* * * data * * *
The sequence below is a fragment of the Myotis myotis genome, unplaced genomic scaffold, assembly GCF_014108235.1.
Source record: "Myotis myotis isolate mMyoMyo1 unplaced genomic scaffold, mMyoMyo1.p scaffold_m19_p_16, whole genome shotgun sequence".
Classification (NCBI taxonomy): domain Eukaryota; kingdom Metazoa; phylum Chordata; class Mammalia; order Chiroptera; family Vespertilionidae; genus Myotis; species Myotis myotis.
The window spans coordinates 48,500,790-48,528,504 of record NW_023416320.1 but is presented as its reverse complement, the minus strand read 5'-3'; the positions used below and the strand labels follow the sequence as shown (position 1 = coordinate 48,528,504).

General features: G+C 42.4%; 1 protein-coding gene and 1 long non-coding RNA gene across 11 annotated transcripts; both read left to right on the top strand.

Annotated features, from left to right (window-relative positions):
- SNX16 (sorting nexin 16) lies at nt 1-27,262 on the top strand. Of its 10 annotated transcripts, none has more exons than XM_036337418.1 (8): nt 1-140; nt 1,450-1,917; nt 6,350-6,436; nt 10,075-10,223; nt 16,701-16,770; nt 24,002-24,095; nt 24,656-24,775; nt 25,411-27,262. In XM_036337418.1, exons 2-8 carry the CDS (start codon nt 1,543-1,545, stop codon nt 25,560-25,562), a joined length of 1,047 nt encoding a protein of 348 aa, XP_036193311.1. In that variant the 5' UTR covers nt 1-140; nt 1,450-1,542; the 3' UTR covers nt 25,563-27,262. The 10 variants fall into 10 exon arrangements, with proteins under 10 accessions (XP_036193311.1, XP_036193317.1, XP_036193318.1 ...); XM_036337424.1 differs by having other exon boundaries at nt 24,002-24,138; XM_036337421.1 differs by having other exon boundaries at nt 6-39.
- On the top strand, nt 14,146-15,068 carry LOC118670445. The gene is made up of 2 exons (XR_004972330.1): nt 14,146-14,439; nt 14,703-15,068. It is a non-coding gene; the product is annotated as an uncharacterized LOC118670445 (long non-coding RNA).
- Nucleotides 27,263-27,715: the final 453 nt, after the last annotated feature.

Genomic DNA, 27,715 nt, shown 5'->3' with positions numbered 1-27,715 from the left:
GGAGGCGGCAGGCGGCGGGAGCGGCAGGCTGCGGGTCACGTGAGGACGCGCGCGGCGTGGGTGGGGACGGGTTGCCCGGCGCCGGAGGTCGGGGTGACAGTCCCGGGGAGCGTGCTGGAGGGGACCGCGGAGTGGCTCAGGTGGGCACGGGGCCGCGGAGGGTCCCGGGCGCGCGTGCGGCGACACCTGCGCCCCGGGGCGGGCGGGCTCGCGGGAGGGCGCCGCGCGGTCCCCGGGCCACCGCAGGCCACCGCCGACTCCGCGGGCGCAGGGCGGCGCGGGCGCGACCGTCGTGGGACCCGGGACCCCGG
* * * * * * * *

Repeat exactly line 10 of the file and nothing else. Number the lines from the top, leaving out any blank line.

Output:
Genomic DNA, 27,715 nt, shown 5'->3' with positions numbered 1-27,715 from the left: